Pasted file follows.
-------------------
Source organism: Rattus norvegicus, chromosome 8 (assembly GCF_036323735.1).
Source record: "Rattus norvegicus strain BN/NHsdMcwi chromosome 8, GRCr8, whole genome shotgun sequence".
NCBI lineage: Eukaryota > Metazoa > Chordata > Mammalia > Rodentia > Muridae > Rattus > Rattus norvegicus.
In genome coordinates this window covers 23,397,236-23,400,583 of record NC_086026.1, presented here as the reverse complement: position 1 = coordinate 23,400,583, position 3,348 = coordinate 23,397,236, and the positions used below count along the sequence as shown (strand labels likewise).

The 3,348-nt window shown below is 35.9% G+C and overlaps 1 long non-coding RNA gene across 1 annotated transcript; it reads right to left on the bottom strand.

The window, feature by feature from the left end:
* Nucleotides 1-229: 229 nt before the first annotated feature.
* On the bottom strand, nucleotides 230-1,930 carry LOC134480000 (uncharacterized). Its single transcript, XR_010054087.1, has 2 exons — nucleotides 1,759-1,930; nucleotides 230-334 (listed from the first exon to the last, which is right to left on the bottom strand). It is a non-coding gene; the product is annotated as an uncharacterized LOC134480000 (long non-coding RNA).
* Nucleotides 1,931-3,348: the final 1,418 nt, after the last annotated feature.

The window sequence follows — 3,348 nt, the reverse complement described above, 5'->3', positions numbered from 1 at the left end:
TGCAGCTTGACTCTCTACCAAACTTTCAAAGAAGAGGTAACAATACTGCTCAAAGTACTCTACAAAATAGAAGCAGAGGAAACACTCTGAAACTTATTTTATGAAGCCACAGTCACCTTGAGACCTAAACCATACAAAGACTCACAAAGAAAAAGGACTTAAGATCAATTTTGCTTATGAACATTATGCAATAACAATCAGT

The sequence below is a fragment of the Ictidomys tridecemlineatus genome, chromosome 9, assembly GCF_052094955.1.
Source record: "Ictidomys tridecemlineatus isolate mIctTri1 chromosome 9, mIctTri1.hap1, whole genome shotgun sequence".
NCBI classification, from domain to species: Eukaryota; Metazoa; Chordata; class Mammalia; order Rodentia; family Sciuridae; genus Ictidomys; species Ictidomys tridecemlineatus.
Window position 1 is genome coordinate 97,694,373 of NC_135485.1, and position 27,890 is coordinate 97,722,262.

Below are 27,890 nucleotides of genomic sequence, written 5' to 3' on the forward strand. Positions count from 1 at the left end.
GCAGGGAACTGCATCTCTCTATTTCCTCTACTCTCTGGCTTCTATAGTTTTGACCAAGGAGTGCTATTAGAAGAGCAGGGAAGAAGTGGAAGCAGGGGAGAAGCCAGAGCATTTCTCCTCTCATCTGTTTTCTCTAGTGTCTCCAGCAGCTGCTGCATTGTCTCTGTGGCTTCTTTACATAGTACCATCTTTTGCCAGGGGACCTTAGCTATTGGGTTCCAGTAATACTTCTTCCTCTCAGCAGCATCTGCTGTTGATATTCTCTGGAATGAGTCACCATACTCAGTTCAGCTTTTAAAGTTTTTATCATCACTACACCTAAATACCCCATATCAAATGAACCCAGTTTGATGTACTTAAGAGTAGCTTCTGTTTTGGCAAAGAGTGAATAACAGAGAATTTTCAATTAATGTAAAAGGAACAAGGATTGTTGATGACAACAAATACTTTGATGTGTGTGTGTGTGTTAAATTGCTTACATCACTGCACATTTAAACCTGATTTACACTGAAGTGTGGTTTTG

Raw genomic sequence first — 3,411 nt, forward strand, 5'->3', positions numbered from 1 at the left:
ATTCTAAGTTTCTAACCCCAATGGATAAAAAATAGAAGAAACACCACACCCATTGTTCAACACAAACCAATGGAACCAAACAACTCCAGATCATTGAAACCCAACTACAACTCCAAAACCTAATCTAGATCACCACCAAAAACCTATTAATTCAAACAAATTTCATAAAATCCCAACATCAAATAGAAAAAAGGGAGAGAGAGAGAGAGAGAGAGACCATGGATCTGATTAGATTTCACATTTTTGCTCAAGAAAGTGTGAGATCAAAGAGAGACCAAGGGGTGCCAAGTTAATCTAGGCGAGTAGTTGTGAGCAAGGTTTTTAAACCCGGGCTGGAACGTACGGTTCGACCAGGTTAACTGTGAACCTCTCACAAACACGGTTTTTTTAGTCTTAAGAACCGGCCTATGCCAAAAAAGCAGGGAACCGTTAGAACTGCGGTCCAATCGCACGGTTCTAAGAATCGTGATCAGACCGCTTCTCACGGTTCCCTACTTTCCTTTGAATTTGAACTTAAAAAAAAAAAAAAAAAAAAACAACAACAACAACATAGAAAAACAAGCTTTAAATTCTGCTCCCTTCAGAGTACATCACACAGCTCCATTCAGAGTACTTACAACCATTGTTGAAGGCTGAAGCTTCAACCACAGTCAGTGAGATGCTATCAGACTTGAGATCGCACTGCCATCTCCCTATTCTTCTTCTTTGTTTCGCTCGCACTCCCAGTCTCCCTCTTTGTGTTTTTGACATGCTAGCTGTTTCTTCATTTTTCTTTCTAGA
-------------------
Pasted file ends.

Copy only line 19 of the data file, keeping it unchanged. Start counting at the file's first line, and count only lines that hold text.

ATTCTAAGTTTCTAACCCCAATGGATAAAAAATAGAAGAAACACCACACCCATTGTTCAACACAAACCAATGGAACCAAACAACTCCAGATCATTGAAACCCAACTACAACTCCAAAACCTAATCTAGATCACCACCAAAAACCTATTAATTCAAACAAATTTCATAAAATCCCAACATCAAATAGAAAAAAGGGAGAGAGAGAGAGAGAGAGAGACCATGGATCTGATTAGATTTCACATTTTTGCTCAAGAAAGTGTGAGATCAAAGAGAGACCAAGGGGTGCCAAGTTAATCTAGGCGAGTAGTTGTGAGCAAGGTTTTTAAACCCGGGCTGGAACGTACGGTTCGACCAGGTTAACTGTGAACCTCTCACAAACACGGTTTTTTTAGTCTTAAGAACCGGCCTATGCCAAAAAAGCAGGGAACCGTTAGAACTGCGGTCCAATCGCACGGTTCTAAGAATCGTGATCAGACCGCTTCTCACGGTTCCCTACTTTCCTTTGAATTTGAACTTAAAAAAAAAAAAAAAAAAAAACAACAACAACAACATAGAAAAACAAGCTTTAAATTCTGCTCCCTTCAGAGTACATCACACAGCTCCATTCAGAGTACTTACAACCATTGTTGAAGGCTGAAGCTTCAACCACAGTCAGTGAGATGCTATCAGACTTGAGATCGCACTGCCATCTCCCTATTCTTCTTCTTTGTTTCGCTCGCACTCCCAGTCTCCCTCTTTGTGTTTTTGACATGCTAGCTGTTTCTTCATTTTTCTTTCTAGA